A new generation at Haut-Brion continues a long tradition of making some of Bordeaux's finest wine
From the Print Edition:
Bill Murray, Nov/Dec 2004
On a stiflingly warm afternoon in June, Prince Robert of Luxembourg and his wife, Julie, sit down to lunch with a table full of perspiring guests in the small dining room at Château Haut-Brion. There is history at Haut-Brion, and unequalled terroir, and an ongoing reputation as one of the world's finest wines. There is, however, no air-conditioning.
At 35, Prince Robert has thinning hair and a high forehead. He reaches for the small bell that has been placed beside his plate and shakes it firmly. It summons a server in a starched shirt and a jacket who arrives bearing a bowl of chilled pea soup and a silver ladle.
As he does, two white wines are poured at the table, a 1999 Haut-Brion Blanc and a 1990 Laville Haut-Brion. Robert glances up at Jean Delmas, until last year Haut-Brion's winemaker, who is sitting across from him, then takes a sip of the 1999 and nods with enthusiasm. "We don't always eat like this, be assured," he says. "But when we do, we enjoy it."
It's difficult to find a chronicle of Haut-Brion that doesn't begin with the distant past, with references to Jean de Pontac, born in 1488, who built the château. Diarist Samuel Pepys recorded Haut-Brion's "good and most particular taste" for posterity after tasting it in 1663. Thomas Jefferson, while serving as ambassador to France in the 1780s, bought the wine for his private cellar. The 1855 classification of Bordeaux marked Haut-Brion, along with Lafite-Rothschild, Margaux and Latour, as one of four original first-growths.
But the Haut-Brion that exists today, the producer of perhaps the most consistently excellent red wine in the world, has its origins in two far more recent dynasties, one of aristocrats and one of laborers. Since the first third of the twentieth century, the Dillon family has owned the estate and the Delmas family has made its wine.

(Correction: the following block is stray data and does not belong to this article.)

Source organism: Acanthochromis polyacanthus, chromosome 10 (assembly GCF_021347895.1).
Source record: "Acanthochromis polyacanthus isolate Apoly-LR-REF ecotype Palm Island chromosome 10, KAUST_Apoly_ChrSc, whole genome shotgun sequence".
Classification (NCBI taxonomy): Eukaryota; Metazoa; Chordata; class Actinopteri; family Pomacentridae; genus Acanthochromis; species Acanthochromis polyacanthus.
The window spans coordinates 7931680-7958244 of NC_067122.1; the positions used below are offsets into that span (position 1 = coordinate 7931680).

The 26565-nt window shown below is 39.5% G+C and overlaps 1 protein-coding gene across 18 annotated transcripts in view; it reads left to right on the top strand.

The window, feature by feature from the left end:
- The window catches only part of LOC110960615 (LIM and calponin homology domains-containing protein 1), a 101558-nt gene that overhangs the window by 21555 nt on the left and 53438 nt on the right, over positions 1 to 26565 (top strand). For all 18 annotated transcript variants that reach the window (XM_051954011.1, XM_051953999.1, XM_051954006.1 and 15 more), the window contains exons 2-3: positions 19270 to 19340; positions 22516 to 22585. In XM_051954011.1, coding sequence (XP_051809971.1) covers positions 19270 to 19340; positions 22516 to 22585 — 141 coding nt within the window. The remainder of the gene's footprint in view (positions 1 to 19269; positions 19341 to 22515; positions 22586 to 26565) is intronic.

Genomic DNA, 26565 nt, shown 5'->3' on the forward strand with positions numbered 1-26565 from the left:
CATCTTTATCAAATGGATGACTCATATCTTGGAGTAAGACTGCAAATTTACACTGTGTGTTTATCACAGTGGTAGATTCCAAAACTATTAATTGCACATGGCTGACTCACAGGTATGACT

American businessman Clarence Dillon bought Haut-Brion in 1935 and found Georges Delmas ensconced there. Clarence had a son, Douglas, who gained fame as the U.S. secretary of the treasury. Douglas's daughter, Joan, would marry a Luxembourgian nobleman and give birth to Prince Robert, who today manages the company that oversees the château. Despite a world war, the upheavals of the late 1960s, the advent of the euro and the European Union, it has remained in the Dillon family.
During the same time, the Delmases were on a parallel course, growing grapes and making wine while raising a family of more mundane bloodlines. Georges's son, Jean, was born at the château. And in 1969, a few months after Prince Robert was born, Jean had a son of his own, Jean-Philippe.
Now it is as though a crank has been turned and a generational shift set into motion. With Jean Delmas retired and Joan Dillon spending less and less time at the winery, Prince Robert of Luxembourg and Jean-Philippe Delmas have emerged from the shadows into the light. "We are the third couple," Jean-Philippe says now, making reference to the generations of Dillons and Delmases before them.
For this hired hand, part farmer and part chemist, and his aristocratic boss, the mandate is clear. Preserve the heritage, from silver ladle to exalted wine, but guide it into the young century. Continue to change, in order that Haut-Brion can remain the same.
Château Haut-Brion is enclosed by the streets of the Bordeaux suburb of Pessac, making its panorama rather less glorious than that of the spectacular châteaux of the Medoc. But to a viticulturist, for whom beauty is hidden within the soil, perhaps no setting in Bordeaux is as spectacular. When vines were first planted around Bordeaux centuries ago, the stony sand of Graves was held in the highest esteem. Haut-Brion's site was considered the best of the area.
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